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Erykah Badu: New AmErykah Part One (4th World War)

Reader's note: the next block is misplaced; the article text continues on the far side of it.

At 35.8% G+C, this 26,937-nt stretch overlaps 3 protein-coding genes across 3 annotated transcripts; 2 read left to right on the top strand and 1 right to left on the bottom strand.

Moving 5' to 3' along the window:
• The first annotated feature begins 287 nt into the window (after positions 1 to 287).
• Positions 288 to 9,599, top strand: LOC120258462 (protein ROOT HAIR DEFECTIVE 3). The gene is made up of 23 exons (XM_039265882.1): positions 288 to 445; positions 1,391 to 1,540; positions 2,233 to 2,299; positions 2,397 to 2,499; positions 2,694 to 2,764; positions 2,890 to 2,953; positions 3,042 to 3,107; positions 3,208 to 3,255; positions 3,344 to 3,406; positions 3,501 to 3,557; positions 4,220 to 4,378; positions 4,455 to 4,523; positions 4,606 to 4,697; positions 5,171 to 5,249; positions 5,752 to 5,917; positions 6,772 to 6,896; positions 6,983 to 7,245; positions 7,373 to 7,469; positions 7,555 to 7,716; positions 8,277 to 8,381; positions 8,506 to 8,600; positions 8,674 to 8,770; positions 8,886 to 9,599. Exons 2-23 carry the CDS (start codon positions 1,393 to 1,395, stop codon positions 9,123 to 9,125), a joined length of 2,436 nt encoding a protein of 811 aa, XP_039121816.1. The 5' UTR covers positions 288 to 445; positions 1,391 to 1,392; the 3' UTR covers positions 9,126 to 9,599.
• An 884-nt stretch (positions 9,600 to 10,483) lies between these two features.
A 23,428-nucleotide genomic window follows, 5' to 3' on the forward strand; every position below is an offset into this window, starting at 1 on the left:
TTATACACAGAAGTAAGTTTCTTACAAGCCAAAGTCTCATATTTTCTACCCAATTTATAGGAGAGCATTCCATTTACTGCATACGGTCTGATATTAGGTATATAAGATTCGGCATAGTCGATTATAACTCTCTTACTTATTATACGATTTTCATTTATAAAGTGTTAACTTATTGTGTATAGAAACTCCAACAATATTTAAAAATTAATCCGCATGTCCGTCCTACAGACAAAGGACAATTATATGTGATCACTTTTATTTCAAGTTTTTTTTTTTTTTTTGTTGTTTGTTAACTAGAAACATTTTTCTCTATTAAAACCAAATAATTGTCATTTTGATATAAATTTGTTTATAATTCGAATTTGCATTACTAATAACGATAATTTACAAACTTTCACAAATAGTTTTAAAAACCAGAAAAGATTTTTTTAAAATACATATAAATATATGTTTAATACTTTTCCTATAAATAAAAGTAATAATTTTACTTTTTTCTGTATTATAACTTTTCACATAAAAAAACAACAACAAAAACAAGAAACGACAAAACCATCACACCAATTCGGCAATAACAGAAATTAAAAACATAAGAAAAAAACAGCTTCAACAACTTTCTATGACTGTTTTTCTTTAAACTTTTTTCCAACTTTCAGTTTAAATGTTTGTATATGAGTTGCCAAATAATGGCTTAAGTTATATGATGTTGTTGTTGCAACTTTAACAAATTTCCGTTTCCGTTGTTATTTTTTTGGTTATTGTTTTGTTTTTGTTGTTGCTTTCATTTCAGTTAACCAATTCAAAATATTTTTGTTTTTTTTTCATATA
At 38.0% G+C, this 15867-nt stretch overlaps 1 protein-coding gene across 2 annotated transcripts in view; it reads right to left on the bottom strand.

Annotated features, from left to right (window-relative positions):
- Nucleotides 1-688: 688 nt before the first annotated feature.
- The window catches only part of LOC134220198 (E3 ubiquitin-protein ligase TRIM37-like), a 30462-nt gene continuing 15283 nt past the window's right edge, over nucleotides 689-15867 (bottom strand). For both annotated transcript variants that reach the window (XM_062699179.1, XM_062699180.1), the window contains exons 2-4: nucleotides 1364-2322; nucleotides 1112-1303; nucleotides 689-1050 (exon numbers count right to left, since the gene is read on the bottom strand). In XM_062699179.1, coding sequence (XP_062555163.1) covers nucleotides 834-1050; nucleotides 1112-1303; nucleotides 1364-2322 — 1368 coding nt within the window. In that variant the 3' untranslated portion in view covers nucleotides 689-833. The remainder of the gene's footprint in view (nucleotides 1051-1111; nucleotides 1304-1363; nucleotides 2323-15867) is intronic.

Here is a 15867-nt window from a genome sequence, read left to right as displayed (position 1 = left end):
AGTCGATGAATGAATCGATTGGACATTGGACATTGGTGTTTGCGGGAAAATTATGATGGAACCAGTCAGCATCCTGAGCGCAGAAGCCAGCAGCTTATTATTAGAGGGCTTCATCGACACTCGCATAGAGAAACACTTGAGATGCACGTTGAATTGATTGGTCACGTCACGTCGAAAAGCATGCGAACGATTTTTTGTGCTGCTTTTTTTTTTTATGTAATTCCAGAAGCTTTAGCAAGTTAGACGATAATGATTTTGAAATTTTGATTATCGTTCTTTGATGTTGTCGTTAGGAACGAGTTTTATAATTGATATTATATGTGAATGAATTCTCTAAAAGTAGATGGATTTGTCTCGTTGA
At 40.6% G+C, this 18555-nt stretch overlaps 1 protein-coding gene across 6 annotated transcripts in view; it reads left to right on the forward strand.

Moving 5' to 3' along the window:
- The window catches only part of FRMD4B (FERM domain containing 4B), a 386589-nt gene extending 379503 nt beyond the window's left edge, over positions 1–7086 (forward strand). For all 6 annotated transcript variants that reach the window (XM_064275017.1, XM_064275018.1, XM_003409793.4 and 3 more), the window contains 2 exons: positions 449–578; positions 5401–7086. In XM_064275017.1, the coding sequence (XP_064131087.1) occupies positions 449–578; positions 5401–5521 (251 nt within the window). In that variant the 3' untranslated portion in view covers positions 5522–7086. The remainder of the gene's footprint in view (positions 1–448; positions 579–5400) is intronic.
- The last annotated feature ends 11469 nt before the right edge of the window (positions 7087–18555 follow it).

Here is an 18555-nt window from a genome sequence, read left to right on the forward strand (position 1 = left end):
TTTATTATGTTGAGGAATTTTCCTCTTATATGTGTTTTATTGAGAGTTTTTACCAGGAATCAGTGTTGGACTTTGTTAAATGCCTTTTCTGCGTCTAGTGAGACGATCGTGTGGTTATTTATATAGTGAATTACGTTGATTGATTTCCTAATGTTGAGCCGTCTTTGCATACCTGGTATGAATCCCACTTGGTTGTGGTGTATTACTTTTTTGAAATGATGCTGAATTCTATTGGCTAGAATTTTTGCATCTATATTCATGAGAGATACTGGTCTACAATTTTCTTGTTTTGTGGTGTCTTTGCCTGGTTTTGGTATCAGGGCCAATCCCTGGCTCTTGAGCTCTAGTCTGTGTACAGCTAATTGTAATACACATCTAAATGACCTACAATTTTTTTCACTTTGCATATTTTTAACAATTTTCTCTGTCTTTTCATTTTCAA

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Last week, Erykah Badu held an “intimate” listening session for Part One of her two-part release New AmErykah. As the petite powerhouse briefly spoke on the nature of Part One, it rang clear that Miss Badu put every ounce of her being into this work. That’s not to say that her classics Baduizm and Mama’s Gun weren’t equally reflective of who Erykah truly is, but New AmErykah presents a whole different perspective of the Neo-Soul Queen. The greater whole of New AmErykah is produced by Mad Lib, Sa-Ra Creative Partners, and Badu herself, instilling the proper elements of Hip-Hop and Jazzy Funk mixed with the intangible something that Erykah delivers every time. AmErykah opens with a remix of the Roy Ayers (RAMP) classic “American Promise,” aptly re-titled “Amerykahn Promise.” The smoothed out funky track is enhanced by Erykah’s intense vocals, as it carries into the psychotropic “The Healer.” Erykah never abides by the formulaic theory of Neo-Soul flag waving like some of her one trick pony genre-peers. This Pisces can shock and awe every time. Much like Worldwide Underground, New Amerykah flows like a continuous jam session that changes direction with ease. Songs like “Me” and “My People” host nostalgic vibes from the ‘70s, while at the same time channeling those five minutes of meaning back in ’99. “Soldier” is marching music, much like the incense laced posse cut “Master Teacher” featuring the likes of Georgia Anne Muldrow, Bilal, and Ty & Kory. Her single “Honey” is the bonus track, but arrives too late as the ?uestlove/James Poyser produced Dilla tribute “Telephone” fogs the mind after just one listen. We learned from Dilla’s mom by way of Erylah that Dilla would slip into hallucinogenic states before losing the battle to Lupus. Dilla would converse with the spirit of ODB, advising Dilla which bus to take to heaven. It’s the intimacy of anecdotes like those that separate New AmErykah from previous Badu works (even calling Tyrone). So as the analog girl continues to cultivate obscurity in the digital world, it’ll be interesting to hear what the July release of Part Two will have to offer. Hopefully, listeners will “get it” the first time around (unlike Phrenology and dare we say Electric Circus). That could be the major pitfall of New AmErykah. The other is waiting five whole months for the second half.

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